April 6, 2014

The Icon of the Theotokos Before Which St. Mary of Egypt Repented

According to St. Sophronios of Jerusalem, who wrote the biography of St. Mary of Egypt, when she was about to enter the Church of the Holy Sepulcher on the feast of the Exaltation of the Honorable Cross, she was prevented from doing so by an invisible power due to her sinful intentions. After trying again and again to gain entry but failing, and seeing with what ease those around her entered, she looked up and saw an icon of the Theotokos and realized that it was her sins that prevented her from entering. Immediately she prayed to the Mother of God to allow her in and lead her by the hand on the path of repentance, promising that she would renounce the world and dedicate herself completely to Christ. Having fulfilled her promise, she became a model of repentance for centuries to pious Orthodox Christians.

At the southern tip of Mount Athos is the Cave of Saint Athanasios the Athonite, inside of which is believed to be, according to living Athonite tradition, the very icon of the Theotokos before which St. Mary of Egypt made her repentance. This icon is known as Panagia Eggyitria (Guarantor or Surety), and it was found in this cave by the founder of Athonite communal monasticism St. Athanasios himself around 965 A.D. Later he took the icon to Great Lavra Monastery so the fathers there could venerate it, but in the morning the icon disappeared and in a mysterious manner it was brought back to the Cave. St. Athanasios rediscovered the icon in the Cave and brought it back to his Monastery and placed it in the church, but again the next morning it was mysteriously found in the Cave. The miraculous icon was never again disturbed and has remained in the Cave ever since.

This holy icon is still under the care of Great Lavra Monastery and it is celebrated annually on the Saturday of the Akathist Hymn during the Fifth Week of Great Lent.

It is also beneficial to mention that in 1905 a catastrophic earthquake took place in the Halkidiki and Mount Athos peninsulas, causing massive damage to the monasteries, sketes and cells along with several casualties. During this time there lived in the Cave of Saint Athanasios the Athonite the famous Chariton the Spiritual Father (1836-1906) and his brotherhood. Just as Panagia Eggyitria guaranteed the salvation of the venerable Mary of Egypt, so also she did the same for the brotherhood that lived in asceticism in the Cave.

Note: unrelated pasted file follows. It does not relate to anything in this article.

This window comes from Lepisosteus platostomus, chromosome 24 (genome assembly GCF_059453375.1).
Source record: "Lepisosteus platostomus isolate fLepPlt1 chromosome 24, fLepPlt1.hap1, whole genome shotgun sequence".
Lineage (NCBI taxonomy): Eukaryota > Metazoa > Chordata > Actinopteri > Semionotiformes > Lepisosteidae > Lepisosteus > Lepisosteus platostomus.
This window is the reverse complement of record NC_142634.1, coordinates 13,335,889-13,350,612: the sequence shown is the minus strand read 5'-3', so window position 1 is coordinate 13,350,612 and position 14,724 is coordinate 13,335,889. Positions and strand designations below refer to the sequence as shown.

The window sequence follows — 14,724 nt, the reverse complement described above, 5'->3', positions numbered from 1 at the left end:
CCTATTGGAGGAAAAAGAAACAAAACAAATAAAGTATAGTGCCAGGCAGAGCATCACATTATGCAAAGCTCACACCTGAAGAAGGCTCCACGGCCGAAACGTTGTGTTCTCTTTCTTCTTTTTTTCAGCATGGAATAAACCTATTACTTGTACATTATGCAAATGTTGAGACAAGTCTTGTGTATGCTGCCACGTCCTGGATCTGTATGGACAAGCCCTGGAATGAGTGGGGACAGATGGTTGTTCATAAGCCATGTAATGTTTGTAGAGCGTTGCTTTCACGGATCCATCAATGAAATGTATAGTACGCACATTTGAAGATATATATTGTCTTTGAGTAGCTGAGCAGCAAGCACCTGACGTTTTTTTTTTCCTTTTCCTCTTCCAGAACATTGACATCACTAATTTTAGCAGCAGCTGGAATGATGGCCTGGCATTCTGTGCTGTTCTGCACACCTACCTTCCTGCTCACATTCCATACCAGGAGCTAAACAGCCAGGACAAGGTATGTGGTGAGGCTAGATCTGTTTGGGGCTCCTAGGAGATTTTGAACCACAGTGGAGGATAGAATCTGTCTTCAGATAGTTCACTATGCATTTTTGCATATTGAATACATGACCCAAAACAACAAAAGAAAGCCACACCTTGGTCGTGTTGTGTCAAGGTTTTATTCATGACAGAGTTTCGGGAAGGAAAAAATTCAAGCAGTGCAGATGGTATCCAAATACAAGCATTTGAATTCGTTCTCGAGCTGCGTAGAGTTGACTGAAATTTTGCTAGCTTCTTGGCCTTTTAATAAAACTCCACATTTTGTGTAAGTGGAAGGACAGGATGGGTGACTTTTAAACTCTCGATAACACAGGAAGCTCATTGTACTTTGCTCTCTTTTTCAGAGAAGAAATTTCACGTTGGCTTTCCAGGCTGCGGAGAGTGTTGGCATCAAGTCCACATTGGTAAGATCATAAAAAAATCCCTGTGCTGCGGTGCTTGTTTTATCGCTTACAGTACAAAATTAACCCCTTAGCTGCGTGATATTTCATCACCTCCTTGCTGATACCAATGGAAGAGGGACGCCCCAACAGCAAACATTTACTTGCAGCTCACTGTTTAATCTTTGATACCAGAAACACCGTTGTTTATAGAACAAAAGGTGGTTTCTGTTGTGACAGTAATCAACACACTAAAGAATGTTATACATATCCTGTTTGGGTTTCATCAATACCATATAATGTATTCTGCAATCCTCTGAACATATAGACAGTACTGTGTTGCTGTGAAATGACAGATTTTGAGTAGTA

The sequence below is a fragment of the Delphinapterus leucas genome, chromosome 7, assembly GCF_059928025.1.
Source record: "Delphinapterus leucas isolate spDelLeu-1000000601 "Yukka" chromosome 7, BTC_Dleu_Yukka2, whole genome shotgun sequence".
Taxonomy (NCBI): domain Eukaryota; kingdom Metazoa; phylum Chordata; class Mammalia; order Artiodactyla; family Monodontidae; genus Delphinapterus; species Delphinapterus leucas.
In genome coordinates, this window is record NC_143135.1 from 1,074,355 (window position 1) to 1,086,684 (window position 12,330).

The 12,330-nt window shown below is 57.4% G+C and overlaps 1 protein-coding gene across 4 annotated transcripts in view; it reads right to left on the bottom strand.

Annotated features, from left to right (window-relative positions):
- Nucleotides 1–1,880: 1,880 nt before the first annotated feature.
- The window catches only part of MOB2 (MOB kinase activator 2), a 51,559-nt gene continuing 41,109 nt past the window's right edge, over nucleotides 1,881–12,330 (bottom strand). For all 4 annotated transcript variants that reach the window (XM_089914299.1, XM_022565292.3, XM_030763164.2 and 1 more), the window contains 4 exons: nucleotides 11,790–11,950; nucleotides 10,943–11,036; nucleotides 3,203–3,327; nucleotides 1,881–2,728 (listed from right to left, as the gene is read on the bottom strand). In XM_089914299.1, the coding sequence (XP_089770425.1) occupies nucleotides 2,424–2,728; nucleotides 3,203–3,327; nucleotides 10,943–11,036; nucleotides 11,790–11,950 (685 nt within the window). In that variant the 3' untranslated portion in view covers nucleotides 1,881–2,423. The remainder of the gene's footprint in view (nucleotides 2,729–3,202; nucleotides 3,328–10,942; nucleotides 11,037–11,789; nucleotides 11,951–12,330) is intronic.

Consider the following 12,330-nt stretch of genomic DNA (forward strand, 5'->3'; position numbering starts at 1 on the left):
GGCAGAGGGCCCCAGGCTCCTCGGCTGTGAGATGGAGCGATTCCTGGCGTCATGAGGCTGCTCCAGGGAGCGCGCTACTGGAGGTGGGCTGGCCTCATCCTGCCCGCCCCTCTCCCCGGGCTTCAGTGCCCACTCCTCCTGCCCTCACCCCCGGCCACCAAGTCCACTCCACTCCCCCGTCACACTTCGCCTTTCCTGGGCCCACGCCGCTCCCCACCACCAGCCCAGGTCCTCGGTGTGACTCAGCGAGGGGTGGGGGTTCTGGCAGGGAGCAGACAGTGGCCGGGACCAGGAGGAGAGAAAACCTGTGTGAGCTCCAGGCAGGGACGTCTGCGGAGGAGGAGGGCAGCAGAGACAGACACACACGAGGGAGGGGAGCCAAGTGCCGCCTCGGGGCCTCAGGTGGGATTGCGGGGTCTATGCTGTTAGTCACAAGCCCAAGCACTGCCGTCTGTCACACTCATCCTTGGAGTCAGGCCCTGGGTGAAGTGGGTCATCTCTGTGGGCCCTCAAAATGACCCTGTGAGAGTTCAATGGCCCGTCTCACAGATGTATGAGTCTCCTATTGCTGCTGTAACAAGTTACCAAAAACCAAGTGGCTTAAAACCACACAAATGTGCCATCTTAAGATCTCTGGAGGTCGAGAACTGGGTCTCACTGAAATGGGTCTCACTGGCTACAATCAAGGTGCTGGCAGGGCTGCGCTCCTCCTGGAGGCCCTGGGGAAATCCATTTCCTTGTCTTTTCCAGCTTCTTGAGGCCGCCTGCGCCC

Elder Chariton had arranged one day to wake up a half hour earlier than usual and awaken the fathers to begin the morning Service. As soon as the earlier than usual Service began, the Cave began to shake and voluminous rocks were falling from high up with such a bang that it resembled a volcanic explosion. The rocks that fell crushed the part of the Cave where the cells of the fathers were and dragged it into the sea. But because the fathers began the Service early, they were spared of a sudden death and suffered no harm. As the morning dawned they completed the Service and left the church glorifying God and praising the Theotokos for their deliverance.

Meanwhile the fathers of Great Lavra Monastery thought the worst, and sent some fathers with animals and a Priest to see if anyone was spared from the earthquake, assuming there were no survivors. When they arrived at the Cave, not only did they find all the fathers safe and sound, but calm, even though they lost all of their belongings. Quite moved by this, they then heard the fathers speak about the miracle of Panagia Eggyitria, even though they were prepared to find them dead and chant for them a Funeral Service. So they departed glorifying God and the Theotokos, and just as with the venerable Mary of Egypt, so also today, the Panagia is the guarantor of salvation for all those who run to her protection with piety and faith.

It should be noted that according to St. Symeon of Thessaloniki, the icon of the Theotokos before which St. Mary of Egypt made a vow to enter the the desert was located in the narthex of Hagia Sophia in Constantinople to the right side of the imperial doors leading to the nave. On solemn occasions the patriarch venerated this icon before entering the nave of the Great Church to conduct services. Nearby was an icon of St. Mary of Egypt. The dowel holes where this icon probably was hung can still be seen today. On the left side was likewise an icon of Christ. Since the narthex was the place for catechumens and unrepentant sinners and Christians under penance, this would be the right place for this icon. Whether this was the actual icon before which St. Mary of Egypt prayed or it became symbolically associated is not known, and whether or not this icon is the same as that in Great Lavra Monastery is also not known, but it was still in Constantinople in the 14th century according to witnesses.